Along with its horrific human toll, the Covid-19 pandemic brought widespread disruption that will continue to shape the investment landscape in the new year. On the bright side, there’s hope that mass dissemination of vaccines will alleviate the global health crisis and revive economic growth.
Apart from the initial market shock in March that caused all sectors to plunge, the pandemic has had mixed results for equities. Selected growth stocks surged in 2020, especially in the technology sector, amid the shift to remote working, shopping and education. At the other extreme, industries such as airlines and hotels sustained devastating losses and saw plummeting stock prices.
While technology stocks have soared, there’s concern over sky-high valuations. This leaves value-oriented money managers seeking bargains among beaten-up companies whose fortunes should improve as vaccinations and pent-up demand bring consumers out of isolation.
As always, advisors should position clients in core asset classes to provide a solid foundation regardless of what direction markets take. Beyond that, key considerations revolve around whether to favour equities with superior growth prospects that are trading at lofty earnings multiples, or to emphasize more modestly valued market segments such as cyclical stocks that should benefit from an economic revival. Another important decision is whether to reduce fixed income exposure amid historically low yields for high-quality bonds.
Investing in innovative growth companies has proven to be a great complement to portfolios, said Lisa Lake Langley, president, CEO and founder of Toronto-based Emerge Canada Inc.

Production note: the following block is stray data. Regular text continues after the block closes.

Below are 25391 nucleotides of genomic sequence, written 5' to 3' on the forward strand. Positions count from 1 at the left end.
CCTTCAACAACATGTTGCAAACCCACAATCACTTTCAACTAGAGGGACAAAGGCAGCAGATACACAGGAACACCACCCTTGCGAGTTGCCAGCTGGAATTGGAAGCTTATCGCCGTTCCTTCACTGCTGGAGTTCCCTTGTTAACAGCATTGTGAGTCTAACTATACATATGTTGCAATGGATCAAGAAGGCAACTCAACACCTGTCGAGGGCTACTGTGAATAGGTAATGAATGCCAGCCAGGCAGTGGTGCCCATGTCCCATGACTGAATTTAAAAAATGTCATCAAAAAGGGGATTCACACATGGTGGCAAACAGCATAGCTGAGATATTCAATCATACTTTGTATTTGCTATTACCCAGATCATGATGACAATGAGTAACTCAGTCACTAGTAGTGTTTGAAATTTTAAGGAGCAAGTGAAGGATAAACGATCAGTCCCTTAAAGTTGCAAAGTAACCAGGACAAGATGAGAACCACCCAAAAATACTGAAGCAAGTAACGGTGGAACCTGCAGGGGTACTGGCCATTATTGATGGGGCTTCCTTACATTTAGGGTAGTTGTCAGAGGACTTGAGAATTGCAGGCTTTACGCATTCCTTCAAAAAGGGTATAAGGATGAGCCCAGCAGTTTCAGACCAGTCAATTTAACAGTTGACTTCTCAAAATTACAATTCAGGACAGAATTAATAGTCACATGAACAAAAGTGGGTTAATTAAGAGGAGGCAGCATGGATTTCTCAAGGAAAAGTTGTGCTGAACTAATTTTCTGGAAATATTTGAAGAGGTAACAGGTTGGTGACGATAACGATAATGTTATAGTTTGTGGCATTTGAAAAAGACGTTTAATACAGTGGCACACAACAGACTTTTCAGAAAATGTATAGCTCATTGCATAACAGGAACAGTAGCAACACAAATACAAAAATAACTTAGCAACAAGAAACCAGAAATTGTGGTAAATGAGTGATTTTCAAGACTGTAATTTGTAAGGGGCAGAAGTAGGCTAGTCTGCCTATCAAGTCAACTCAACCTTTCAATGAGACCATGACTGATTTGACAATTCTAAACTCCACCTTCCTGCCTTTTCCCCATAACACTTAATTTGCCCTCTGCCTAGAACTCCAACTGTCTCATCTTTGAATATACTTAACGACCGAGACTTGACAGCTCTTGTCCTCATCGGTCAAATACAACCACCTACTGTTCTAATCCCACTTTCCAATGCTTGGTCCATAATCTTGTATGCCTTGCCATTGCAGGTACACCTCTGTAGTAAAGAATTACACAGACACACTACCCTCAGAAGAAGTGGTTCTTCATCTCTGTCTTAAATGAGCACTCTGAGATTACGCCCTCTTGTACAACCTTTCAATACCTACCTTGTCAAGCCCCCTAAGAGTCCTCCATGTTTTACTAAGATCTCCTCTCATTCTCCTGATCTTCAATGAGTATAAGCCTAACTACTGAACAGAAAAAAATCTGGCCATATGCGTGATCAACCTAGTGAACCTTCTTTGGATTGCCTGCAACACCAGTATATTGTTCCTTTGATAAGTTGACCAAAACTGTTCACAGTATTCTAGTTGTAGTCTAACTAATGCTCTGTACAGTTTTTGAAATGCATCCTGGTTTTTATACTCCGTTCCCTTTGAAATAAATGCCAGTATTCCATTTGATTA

“The pandemic has accelerated the need globally for technology across all sectors,” said Langley, whose firm’s five actively managed ETFs launched in July 2019 were among the hottest performers of 2020.
The flagship of what is one of the industry’s newest and smallest ETF families is the $115-million Emerge ARK Global Disruptive Innovation ETF, which returned 130.8% in 2020. Managed by New York-based ARK Investment Management LLC, the leading-edge technologies that the Emerge ETFs invest in include artificial intelligence, energy storage, automation and robotics, genomics and biotechnology, and financial applications.
Langley acknowledged that for all but the most risk-tolerant clients, no one’s portfolio should be entirely invested in disruptive innovation. “This is a growth accelerator for a portfolio,” she said. “When you have a portfolio of 100% technology, you’re going to be subject to tremendous volatility.”
Paul MacDonald, chief investment officer with Oakville, Ont.-based Harvest Portfolios Group Inc., shares the belief that the secular growth trend in technology will continue. But he expects a shift away from the biggest companies. “What we’ve started to see recently is some of your other players that are in the technology space playing catch-up.”
While growth-style stocks have outshone value stocks in recent years, at some point — perhaps in 2021 — there will be a change in market leadership. “I wish I had a clock that specifically said what time,” MacDonald said. “But we do think that there’s opportunity in some lagging sectors.” Among them, he said, is U.S. banks, assuming a recovering economy and greater visibility of earnings.
The greatest potential for gains are in those areas of the economy that have been hit hardest by Covid-19 restrictions. “Definitely one of the areas that has been impacted more by the pandemic than some of the other areas is travel and leisure,” said MacDonald. “I think there is a lot of pent-up demand for that. I think people are looking for a bit of an escape and I think that having the vaccine and having the economies reopen really does open the opportunity for people to resume their lives again.”